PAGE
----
All posts in “Birth Control”

Natural Cycles contraception app told to clarify pregnancy risks

A multi-month investigation by Sweden’s Medical Products Agency into a number of unwanted pregnancies among users of ‘digital contraception’ app Natural Cycles has been closed after the startup agreed to clarify the risk of the product failing.

But, on the self-reported data front, the agency said it was satisfied the number of unwanted pregnancies is in line with Natural Cycles’ own clinical evaluations which are included in the certification documentation for the product.

In its marketing and on its website Natural Cycles describes the app-based system as “93% effective under typical use” — a finding that’s based on a clinical study it conducted of more than 22,000 of its users.

The investigation by Sweden’s MPA began around eight months ago, after a number of users in Natural Cycle’s home market had reported unwanted pregnancies to a local hospital — which then reported the app to the regulator.

The Natural Cycles app uses an algorithm to track fertility by monitoring the user’s menstrual cycle. The process requires women take their body temperature at least several times a week, and do so first thing in the morning, inputting the data into the app which is designed to adapts its ‘fertile’ or ‘not fertile’ predictions to each user’s cycle.

Several users have reported falling pregnant while using the app. But the proportion of women who have done so (at least in Sweden) is in line with efficacy rates reported by Natural Cycles, according to the regulator’s assessment.

Earlier this year the MPA said it had received “approximately 50 complaints” related to unwanted pregnancies in users of the app. But late last week it announced it had concluded its assessment of the app — which it said focused on “product safety, instructions for use and post market surveillance documentation in order to confirm if the product is in compliance with regulations”.

As well as looking at parts of the certification documentation for Natural Cycles, the agency says it assessed monthly reports of unwanted pregnancies among active app users in Sweden, covering a six-month period — with pregnancy data supplied by the company itself on a month by month basis during the first half of 2018.

The agency found the number of reported unwanted pregnancies reported by users to be in line with Natural Cycles’ certification documents for the product, finding a failure rate in typical use of 6.9%.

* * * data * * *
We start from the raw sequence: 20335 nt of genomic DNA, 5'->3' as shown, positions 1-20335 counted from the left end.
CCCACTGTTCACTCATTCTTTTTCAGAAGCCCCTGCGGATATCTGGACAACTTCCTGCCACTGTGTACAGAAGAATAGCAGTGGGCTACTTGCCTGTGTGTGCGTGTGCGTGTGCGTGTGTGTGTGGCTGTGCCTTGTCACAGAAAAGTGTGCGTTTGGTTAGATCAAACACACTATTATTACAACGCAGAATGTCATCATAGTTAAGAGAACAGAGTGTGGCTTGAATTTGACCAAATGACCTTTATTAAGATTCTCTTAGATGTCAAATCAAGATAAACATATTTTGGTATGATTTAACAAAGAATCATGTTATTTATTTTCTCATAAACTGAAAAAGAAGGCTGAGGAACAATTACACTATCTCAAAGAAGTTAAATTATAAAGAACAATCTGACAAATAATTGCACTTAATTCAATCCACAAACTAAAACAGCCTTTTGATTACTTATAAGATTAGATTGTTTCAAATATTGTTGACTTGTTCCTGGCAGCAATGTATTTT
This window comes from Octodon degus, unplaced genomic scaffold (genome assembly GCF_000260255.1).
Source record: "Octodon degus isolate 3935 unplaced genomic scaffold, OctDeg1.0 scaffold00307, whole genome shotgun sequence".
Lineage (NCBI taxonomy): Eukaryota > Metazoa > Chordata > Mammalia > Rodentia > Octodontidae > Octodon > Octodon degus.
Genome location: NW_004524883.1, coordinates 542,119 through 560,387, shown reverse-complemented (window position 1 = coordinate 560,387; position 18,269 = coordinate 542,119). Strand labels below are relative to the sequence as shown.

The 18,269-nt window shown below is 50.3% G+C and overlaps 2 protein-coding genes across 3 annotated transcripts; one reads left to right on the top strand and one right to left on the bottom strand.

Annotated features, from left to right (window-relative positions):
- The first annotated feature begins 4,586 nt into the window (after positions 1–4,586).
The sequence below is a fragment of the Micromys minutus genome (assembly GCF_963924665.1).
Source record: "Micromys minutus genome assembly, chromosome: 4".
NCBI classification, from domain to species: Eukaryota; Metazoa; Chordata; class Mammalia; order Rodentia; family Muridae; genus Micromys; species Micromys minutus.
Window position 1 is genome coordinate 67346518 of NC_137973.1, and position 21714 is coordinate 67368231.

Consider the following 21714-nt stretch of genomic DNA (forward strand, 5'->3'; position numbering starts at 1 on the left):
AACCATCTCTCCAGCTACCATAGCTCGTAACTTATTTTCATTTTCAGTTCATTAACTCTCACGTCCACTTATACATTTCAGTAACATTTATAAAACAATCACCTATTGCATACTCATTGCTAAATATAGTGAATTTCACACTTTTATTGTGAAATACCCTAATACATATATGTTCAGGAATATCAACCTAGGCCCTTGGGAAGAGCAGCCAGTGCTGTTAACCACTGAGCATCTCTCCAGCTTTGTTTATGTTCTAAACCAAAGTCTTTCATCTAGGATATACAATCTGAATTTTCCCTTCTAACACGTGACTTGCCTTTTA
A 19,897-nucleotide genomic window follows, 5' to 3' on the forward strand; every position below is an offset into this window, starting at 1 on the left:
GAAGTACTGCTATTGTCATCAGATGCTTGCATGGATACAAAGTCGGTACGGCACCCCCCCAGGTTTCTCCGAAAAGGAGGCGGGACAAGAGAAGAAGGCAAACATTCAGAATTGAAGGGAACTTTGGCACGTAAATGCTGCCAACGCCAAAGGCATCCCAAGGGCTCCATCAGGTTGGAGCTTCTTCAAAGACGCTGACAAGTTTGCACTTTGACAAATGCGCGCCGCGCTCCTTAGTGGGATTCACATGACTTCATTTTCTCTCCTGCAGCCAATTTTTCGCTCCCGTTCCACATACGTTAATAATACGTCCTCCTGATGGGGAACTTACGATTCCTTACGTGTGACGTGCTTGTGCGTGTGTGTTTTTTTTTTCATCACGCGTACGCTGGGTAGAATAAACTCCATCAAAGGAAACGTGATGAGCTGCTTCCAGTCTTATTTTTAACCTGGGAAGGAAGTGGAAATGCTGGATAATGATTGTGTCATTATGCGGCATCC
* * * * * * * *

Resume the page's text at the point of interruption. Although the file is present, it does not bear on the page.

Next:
But it also asked the company to clarify the risk of unwanted pregnancies in instructions for the app.

“Our conclusion is that the number of unwanted pregnancies during the assessed time period is consistent with data shown in the clinical evaluation included in the certification documentation. Since it is important that a contraception app is correctly used, we requested the manufacturer to clarify the risk of unwanted pregnancies in the instructions for use and in the app. These issues have been addressed by Natural Cycles and thereby our review is completed,” said Mats Artursson, investigator at the agency in a statement.

As we reported earlier this year, the startup has lent heavily on aggressive social media marketing of its novel ‘digital contraception’ method — which has sometimes appeared to downplay the risk of failure for what is undoubtedly a relatively complex contraception option, given it requires users to consistently self-monitor (and accurately measure their body temperature) as well as use alternative contraception on days when the app informs them they are fertile.

Natural Cycles admits that factors such as illness, disrupted sleep, drinking alcohol and having an irregular menstrual cycle can have a negative impact on the accuracy of its algorithmic fertility predictions. And says itself that the method is not a suitable contraception choice for every individual.

Nor does the app offer any protection against STDs — unless users combine it with additional barrier methods of contraception.

But despite that, until very recently on its website (and in some of its marketing) Natural Cycles has been making the misleading claim that its contraception app is “99% effective” if used “perfectly”. (Perfect use implying, well, superhuman use.)